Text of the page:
The value of data will continue to increase in the coming years, pushing the need for firms to invest in data security as a priority.
Today, most organizations’ digital-first approach has elevated the status of “data” as the new king. This is the ultimate mantra that drives the tech industry. As data has become the single most important valuable commodity across industries, the proliferation of the same has exposed industries to new challenges – focused on how to protect the data from cybercriminals.
There are two main types of data that cybercriminals are most interested in:
Personal Identifiable Information – The data that identifies customers or potential customers
Intellectual Property – this data describes processes, source code for the competitive products, company acquisition data, or any other such intellectual information
Data remains the foundational pillar helping businesses and technologies to prosper and grow. It is transforming the way humans work, live, and play. Thanks to social applications, cloud and IoT devices, all personal data types are simpler than ever to collect and correlate with varied business applications blending the personal life with work life.
Digital transformation across the years has provided more credibility to data by pushing a wave of cloud adoption. Businesses have an increasing amount of data that is inevitably driving the need to store them in comparatively larger repositories. This alone creates a new industry that thrives on new technologies such as big data analytics with ML and AI to derive insights.
Data is driving the industry-wide global cloud adoption. Though data is not the most crucial driver of cloud adoption, it certainly is the single biggest one. For consumers and businesses alike, sharing, creating, and using this data is the foundation for efficient SaaS adoption, messaging, IaaS, creation, and adoption.
Data is the most tempting factor driving cyber-criminal activities across industries. It is the biggest vulnerability in the industry, impacting consumers and businesses through cyber risks and data breaches. For cybercriminals such as activist hackers, organized criminals, or general bad actors, the value of data is multiplying every year, and so are the exploits.
The shift to information-centric or data-centric security is the way to win the war against cybercriminals. The threat protection world is expanding with the latest breed of threat technology, ranging from Isolation technology to Endpoint Detection and Response (EDR) for simply segregating users from a potential threat. Layered approaches for on-premises security are also driving the new security architecture and frameworks aimed at solving cloud security such as Forester Zero Trust Framework and Gartner Secure Access service Edge. Most organizations have an existing blind spot to data, and therefore the investment is sparingly made in data security.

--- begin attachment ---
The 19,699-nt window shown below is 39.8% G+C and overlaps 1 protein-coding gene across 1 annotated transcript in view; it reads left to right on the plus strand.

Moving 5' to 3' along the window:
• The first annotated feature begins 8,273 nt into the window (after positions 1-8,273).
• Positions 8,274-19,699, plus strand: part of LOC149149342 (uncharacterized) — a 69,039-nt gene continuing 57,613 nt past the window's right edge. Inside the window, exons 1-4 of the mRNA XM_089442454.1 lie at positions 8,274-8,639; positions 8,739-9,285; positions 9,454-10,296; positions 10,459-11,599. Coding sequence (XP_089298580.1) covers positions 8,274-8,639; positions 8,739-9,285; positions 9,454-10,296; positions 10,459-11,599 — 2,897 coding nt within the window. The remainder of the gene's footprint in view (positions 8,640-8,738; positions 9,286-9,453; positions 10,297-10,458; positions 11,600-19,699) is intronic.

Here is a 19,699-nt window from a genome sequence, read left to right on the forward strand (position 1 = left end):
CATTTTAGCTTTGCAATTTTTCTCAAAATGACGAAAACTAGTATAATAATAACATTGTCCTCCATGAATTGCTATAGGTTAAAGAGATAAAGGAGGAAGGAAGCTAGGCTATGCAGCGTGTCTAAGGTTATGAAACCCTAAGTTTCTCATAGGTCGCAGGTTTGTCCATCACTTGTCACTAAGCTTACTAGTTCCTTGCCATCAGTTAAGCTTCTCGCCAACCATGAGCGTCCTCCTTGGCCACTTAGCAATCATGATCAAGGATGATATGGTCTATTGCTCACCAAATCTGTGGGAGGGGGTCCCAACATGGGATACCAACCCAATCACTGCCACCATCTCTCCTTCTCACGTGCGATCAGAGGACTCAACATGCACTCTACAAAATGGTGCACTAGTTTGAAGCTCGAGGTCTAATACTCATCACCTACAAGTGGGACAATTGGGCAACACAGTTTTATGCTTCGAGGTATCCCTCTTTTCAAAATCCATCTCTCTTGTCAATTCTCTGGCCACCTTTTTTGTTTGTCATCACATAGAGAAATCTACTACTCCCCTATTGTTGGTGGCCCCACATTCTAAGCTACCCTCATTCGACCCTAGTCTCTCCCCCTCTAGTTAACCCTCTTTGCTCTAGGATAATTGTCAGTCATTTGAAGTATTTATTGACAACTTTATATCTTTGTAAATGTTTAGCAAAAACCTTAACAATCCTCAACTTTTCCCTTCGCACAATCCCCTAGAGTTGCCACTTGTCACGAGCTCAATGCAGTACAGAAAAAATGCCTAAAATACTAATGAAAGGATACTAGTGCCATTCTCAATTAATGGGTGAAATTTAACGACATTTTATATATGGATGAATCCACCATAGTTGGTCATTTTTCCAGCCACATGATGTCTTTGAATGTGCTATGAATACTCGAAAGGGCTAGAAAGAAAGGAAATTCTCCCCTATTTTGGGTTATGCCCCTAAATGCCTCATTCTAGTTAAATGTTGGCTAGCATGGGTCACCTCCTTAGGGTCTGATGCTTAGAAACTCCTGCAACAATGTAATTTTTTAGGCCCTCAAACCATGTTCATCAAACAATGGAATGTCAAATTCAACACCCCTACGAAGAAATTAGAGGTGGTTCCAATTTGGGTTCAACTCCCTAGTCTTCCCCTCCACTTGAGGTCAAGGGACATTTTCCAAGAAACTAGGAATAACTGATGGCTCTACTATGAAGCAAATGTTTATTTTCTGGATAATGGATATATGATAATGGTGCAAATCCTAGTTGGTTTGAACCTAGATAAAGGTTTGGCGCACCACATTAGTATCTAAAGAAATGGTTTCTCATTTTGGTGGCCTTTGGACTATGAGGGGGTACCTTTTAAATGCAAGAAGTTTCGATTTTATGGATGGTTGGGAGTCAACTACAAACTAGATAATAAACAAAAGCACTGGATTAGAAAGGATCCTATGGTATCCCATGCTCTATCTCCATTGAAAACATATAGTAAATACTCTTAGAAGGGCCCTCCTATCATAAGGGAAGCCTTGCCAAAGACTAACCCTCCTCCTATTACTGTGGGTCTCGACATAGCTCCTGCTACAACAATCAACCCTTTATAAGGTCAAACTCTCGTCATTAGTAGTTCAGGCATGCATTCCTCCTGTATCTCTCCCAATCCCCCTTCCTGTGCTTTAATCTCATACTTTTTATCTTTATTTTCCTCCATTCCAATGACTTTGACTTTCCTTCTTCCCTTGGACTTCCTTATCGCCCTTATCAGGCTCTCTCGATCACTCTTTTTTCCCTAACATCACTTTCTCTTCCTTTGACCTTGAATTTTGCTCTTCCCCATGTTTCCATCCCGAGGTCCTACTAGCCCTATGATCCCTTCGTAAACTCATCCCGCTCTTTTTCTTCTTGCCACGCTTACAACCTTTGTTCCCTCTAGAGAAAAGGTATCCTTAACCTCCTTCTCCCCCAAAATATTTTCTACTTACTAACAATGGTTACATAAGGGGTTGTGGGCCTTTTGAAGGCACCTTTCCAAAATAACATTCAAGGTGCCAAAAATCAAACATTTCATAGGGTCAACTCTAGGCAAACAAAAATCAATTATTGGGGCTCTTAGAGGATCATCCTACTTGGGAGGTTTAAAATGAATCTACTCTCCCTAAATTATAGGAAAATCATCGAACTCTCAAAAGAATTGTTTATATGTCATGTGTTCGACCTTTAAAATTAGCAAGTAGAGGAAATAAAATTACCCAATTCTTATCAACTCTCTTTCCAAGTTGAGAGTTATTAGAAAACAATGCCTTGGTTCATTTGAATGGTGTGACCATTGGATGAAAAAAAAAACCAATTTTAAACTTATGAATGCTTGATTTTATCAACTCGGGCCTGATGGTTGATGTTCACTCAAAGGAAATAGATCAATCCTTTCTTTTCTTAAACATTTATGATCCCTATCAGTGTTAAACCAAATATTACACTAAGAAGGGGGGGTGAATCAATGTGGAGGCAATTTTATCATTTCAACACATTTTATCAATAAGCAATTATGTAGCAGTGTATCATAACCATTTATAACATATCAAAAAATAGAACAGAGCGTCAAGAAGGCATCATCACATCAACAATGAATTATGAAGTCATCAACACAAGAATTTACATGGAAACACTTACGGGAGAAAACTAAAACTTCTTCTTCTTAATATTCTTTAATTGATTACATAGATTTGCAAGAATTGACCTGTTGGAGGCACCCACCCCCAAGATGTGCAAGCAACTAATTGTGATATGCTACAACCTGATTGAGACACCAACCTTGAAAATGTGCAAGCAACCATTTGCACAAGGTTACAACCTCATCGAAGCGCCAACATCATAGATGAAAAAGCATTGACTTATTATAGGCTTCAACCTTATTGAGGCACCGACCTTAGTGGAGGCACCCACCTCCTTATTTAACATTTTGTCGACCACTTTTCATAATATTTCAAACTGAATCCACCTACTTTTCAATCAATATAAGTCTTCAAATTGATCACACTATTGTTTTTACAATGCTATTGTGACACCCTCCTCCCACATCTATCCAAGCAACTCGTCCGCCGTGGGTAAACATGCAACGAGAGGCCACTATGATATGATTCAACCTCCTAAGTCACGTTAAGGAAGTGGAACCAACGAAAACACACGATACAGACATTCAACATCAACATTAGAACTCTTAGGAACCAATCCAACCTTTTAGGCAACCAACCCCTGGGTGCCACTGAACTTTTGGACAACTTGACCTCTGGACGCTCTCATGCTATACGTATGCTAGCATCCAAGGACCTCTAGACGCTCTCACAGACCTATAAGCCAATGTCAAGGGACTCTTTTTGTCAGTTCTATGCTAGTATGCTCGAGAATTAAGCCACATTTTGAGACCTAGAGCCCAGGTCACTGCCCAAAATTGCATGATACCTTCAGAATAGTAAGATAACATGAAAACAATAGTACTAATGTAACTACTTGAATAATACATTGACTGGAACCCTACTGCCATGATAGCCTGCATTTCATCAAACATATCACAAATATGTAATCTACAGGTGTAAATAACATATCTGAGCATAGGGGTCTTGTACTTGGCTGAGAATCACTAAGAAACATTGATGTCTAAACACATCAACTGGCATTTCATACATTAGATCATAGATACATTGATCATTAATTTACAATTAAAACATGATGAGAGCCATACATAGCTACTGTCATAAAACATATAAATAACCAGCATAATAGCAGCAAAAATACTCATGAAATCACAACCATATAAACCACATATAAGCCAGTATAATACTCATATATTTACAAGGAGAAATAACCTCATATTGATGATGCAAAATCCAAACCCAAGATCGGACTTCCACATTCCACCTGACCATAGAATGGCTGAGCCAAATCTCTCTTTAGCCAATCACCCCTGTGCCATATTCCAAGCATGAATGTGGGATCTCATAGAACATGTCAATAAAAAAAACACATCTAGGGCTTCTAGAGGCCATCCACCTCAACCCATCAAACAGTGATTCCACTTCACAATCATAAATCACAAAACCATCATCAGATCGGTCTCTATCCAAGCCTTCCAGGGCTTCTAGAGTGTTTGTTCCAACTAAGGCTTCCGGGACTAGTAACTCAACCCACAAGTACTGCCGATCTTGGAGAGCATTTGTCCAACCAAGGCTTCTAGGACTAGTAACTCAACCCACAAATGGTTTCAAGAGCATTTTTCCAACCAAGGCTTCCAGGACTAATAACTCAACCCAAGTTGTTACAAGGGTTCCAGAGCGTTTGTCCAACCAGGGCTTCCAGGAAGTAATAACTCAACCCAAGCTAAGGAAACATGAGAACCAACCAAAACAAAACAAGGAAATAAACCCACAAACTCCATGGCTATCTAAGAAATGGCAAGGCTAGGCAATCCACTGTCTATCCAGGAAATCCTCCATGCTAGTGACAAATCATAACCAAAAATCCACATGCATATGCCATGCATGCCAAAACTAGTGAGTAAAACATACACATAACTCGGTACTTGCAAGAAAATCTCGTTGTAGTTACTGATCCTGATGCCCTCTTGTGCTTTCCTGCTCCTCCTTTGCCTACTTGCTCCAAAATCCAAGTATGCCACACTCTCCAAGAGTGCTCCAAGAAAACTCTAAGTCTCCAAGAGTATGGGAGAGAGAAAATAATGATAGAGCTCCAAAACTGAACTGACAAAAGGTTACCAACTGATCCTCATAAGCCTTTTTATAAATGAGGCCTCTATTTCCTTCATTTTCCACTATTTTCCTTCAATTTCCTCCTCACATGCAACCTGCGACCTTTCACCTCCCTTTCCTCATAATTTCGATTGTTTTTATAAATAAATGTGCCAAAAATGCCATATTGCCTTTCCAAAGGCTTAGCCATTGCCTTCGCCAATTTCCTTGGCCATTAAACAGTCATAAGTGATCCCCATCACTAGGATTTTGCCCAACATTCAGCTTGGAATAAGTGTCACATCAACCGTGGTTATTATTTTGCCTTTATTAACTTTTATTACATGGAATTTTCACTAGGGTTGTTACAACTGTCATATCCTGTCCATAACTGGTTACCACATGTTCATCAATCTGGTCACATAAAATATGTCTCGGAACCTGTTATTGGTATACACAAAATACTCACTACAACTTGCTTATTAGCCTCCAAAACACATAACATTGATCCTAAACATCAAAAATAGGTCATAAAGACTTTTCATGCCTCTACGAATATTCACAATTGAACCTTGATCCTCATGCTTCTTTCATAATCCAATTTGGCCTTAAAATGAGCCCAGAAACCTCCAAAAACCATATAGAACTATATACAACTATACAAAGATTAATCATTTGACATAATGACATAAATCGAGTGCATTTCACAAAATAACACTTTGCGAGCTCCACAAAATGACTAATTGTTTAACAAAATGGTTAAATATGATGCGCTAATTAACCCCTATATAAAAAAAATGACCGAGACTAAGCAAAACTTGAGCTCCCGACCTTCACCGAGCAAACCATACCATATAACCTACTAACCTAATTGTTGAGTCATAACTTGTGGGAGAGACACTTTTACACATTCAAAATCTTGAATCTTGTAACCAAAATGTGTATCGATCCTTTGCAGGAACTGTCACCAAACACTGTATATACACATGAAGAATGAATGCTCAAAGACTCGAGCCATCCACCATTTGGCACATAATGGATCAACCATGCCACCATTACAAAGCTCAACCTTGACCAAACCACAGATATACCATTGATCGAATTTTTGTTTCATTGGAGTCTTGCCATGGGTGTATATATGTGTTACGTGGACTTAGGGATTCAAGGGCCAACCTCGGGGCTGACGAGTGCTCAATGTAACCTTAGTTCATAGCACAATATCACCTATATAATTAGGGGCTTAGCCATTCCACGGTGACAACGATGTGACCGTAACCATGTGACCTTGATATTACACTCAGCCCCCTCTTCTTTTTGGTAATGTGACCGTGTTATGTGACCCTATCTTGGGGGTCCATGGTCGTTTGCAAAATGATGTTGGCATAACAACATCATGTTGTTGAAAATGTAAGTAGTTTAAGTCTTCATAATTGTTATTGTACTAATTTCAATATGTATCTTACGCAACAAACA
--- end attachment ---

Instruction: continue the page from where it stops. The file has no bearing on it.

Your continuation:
Many cloud providers, such as Google, Microsoft, and Amazon, are multiplying their security investments while maintaining a continued ‘shared responsibility model.’ These investments are not designed to resolve an organization’s end-to-end security infrastructure, instead of to provide options. Some firms that do have a complete model, such as Microsoft Office 365, offer an advanced AIP solution for data protection. However, they are extremely overpriced and offer limited functionality.
Data responsibility is slowly shifting to the organizations that collect, handle and store the data. The most surprising factor is the lack of focus most organizations have on their existing data-security posture with little to no visibility of their sensitive data and how safe they are. This is not merely negligence as much as it is considered as an issue of investment and resources.
Unlike threat protection, data protection presses on the need for a programmatic approach starting with education, implementing a process to handle data, re-evaluating the need to collect data, and technology to identify and secure the data.
With the increasingly heavy government regulation protecting personal data, enterprises’ need to secure data will drive a data-centric security approach. The impact of any security breach in terms of negative brand reputation, financial impact, and consumer confidence will far outweigh the actual cost of implementing a data-centric security model.